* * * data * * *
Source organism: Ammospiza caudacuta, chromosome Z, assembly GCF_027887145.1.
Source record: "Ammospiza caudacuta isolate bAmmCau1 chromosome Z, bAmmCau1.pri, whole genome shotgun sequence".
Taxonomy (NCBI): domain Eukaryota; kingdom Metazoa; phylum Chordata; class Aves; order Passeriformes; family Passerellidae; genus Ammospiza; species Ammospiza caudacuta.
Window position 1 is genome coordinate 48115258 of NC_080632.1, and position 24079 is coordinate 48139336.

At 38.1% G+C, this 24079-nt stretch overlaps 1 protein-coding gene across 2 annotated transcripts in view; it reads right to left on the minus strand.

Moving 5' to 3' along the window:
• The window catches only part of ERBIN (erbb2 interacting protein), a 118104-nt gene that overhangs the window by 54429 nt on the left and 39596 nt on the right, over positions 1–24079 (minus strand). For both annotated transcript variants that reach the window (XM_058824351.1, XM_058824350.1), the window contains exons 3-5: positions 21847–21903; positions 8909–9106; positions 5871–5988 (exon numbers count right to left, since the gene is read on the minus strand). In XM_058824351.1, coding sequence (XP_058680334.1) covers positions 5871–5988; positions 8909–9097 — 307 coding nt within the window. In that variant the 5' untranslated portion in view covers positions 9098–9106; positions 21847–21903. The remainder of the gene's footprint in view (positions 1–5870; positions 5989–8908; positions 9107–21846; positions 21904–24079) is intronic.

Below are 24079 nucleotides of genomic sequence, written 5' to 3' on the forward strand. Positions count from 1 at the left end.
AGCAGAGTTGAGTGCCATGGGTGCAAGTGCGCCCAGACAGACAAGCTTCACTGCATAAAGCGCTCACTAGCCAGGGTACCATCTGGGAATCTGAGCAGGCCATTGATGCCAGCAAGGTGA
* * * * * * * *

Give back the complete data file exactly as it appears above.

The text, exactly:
Source organism: Ammospiza caudacuta, chromosome Z, assembly GCF_027887145.1.
Source record: "Ammospiza caudacuta isolate bAmmCau1 chromosome Z, bAmmCau1.pri, whole genome shotgun sequence".
Taxonomy (NCBI): domain Eukaryota; kingdom Metazoa; phylum Chordata; class Aves; order Passeriformes; family Passerellidae; genus Ammospiza; species Ammospiza caudacuta.
Window position 1 is genome coordinate 48115258 of NC_080632.1, and position 24079 is coordinate 48139336.

At 38.1% G+C, this 24079-nt stretch overlaps 1 protein-coding gene across 2 annotated transcripts in view; it reads right to left on the minus strand.

Moving 5' to 3' along the window:
• The window catches only part of ERBIN (erbb2 interacting protein), a 118104-nt gene that overhangs the window by 54429 nt on the left and 39596 nt on the right, over positions 1–24079 (minus strand). For both annotated transcript variants that reach the window (XM_058824351.1, XM_058824350.1), the window contains exons 3-5: positions 21847–21903; positions 8909–9106; positions 5871–5988 (exon numbers count right to left, since the gene is read on the minus strand). In XM_058824351.1, coding sequence (XP_058680334.1) covers positions 5871–5988; positions 8909–9097 — 307 coding nt within the window. In that variant the 5' untranslated portion in view covers positions 9098–9106; positions 21847–21903. The remainder of the gene's footprint in view (positions 1–5870; positions 5989–8908; positions 9107–21846; positions 21904–24079) is intronic.

Below are 24079 nucleotides of genomic sequence, written 5' to 3' on the forward strand. Positions count from 1 at the left end.
AGCAGAGTTGAGTGCCATGGGTGCAAGTGCGCCCAGACAGACAAGCTTCACTGCATAAAGCGCTCACTAGCCAGGGTACCATCTGGGAATCTGAGCAGGCCATTGATGCCAGCAAGGTGA